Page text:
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Demand Forecasting Mistakes in the Retail Industry

In this special guest feature, Aaron Hoffer, Lead Data Scientist for Alloy, discusses common problems he has seen in forecasting processes, and the importance of focusing on “true demand.” In his current role at Alloy, Aaron is implementing scalable sales and inventory forecasting for major brands across consumer goods industries. Prior to Alloy, Aaron was an analyst at Nomis solutions, a banking analytics company, building price sensitivity models for deposits portfolios. He holds a PhD in Astronomy & Astrophysics from Michigan State University and a B.S. in Astrophysics and Business, Economics, & Management from Caltech.

Consumer goods companies rely on forecasts to support inventory planning and distribution across their sales channels. Building accurate demand forecasts requires more than just an understanding of the latest machine learning techniques; it also requires the right data and an understanding of the potential costs of incorrect estimates. Applied correctly, the statistical and mathematical techniques used by data science teams can help companies across the consumer goods spectrum optimize operations and increase revenue, while reducing unnecessary costs. However, even a seemingly small decision can lead to a faulty business strategy. Below, we’ll explore two of the top forecasting errors consumer brands commit, along with suggestions for how to avoid these pitfalls.

Mistake 1: Forecasting sales, not store-level demand

To speed up and simplify the forecasting process, companies may start by building forecast models using a top-down approach, selecting the top products’ or category’s sales data across an entire retailer. But using this approach instead of using individual, location-level unconstrained demand can cause  significant under-prediction bias when estimating true demand, due to out-of-stocks—how many units would you have sold in July if you didn’t run out of stock in the third week of the month? Computing your forecast against prior sales doesn’t account for lost sales due to out-of-stocks, causing any future forecast to be artificially depressed, and the cycle to continue.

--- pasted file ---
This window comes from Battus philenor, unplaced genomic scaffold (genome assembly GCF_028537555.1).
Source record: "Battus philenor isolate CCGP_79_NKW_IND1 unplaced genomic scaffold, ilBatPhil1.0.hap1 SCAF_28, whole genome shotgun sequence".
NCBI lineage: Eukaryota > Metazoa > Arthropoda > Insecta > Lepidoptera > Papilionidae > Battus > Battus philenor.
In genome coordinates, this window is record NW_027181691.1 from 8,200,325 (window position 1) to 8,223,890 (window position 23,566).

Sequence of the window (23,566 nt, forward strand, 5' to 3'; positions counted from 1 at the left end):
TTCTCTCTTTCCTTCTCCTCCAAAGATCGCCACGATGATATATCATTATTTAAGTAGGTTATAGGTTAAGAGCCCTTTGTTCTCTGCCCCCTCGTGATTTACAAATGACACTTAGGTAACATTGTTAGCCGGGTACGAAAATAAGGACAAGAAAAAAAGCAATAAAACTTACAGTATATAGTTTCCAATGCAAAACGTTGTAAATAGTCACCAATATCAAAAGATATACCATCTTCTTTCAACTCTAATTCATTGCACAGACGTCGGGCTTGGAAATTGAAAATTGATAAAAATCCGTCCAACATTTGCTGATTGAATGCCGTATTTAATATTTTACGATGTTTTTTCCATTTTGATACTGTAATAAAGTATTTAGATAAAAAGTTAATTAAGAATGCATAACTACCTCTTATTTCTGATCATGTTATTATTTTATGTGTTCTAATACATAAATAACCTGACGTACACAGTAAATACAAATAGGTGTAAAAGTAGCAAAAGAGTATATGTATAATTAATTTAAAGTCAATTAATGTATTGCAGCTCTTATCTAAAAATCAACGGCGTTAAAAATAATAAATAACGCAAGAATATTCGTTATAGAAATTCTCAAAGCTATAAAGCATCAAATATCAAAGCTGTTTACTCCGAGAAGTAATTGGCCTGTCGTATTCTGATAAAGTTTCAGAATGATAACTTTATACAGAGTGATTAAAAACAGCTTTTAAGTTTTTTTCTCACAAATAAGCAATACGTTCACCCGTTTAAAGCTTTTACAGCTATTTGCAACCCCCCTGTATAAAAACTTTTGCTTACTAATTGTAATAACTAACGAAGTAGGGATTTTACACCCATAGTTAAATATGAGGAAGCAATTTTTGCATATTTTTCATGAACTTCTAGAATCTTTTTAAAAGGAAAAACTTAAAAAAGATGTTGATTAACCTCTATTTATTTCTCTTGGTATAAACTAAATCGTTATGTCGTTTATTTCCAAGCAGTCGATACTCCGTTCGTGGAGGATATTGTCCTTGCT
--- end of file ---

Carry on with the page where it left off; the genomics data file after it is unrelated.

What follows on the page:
Even if you’re looking at out-of-stocks in your forecast or planning process, if you aren’t measuring demand for individual locations, you’ll still miss the mark. Low inventory situations might occur only in certain regions, during certain times of the year, or even across specific product categories. Simply averaging out the out-of-stock numbers won’t yield an accurate forecast, because when out-of-stocks are clustered around specific categories in space and time, their effect can get washed out in the shape of the overall demand signal. When building models, make all adjustments for out-of-stock occurrences for each location, and adjust forecast models accordingly.

Mistake 2: Treating all misses as equal

After adjusting the data to account for store-level true demand, even the best forecasts won’t be 100% precise. Most standard forecasting methods optimize for unbiased estimators, penalizing over-predictions and under-predictions similarly, and only adjusting for the size of the deviation.

However, in retail, the relative cost of errors can vary greatly. Under-forecasting demand will lead to increased out-of-stocks, so while you’ll carry less inventory, you’ll also be left with reduced profits. On the other hand, over-forecasting demand will result in fewer out-of-stocks but expose you to the risk of carrying a larger amount of inventory. While both scenarios can lead to undesirable outcomes, the severity of those outcomes depends on the specific industry a brand is working in.

For example, a fashion company might view over-forecasting as a deadlier sin than under-forecasting, because while lower inventory levels may possibly lead to out-of-stocks and lost sales, excess inventory will certainly lead to markdowns, returned inventory, and sunk costs. Similarly, manufacturers of large appliances may also view carrying too much inventory as more detrimental than out-of-stocks, because the excess products take up a lot of expensive storage and shelf space.

With more seasonally-driven brands with high margins, however, overstocking products is likely preferable to understocking. A toy company would rather slightly overstock inventory but meet full consumer demand during the last two weeks of December than miss out on sales during the most important buying window of the year.

To solve for the fact that not all forecast misses are created equal for every brand, and can even vary across products within a brand, companies should use a custom asymmetric loss function that fits their particular industry’s needs. This approach allows for tuning a forecast model to optimize for avoiding the “misses” that are most detrimental. The ultimate outcome of this technique will be better than a traditional cost function or quality-of-fit metric, which may treat all forecast errors as equally impactful.

Doing the right data science for retail

Smart forecasting is a powerful tool in today’s increasingly-competitive retail landscape, allowing companies to make information-driven decisions that optimize revenue. Thoughtful data science practices result in more precise analysis and forecasts that can be incredibly useful, but it’s easy to fall victim to simplifying mistakes in data or modeling, and thereby reduce the value of your predictions.

 

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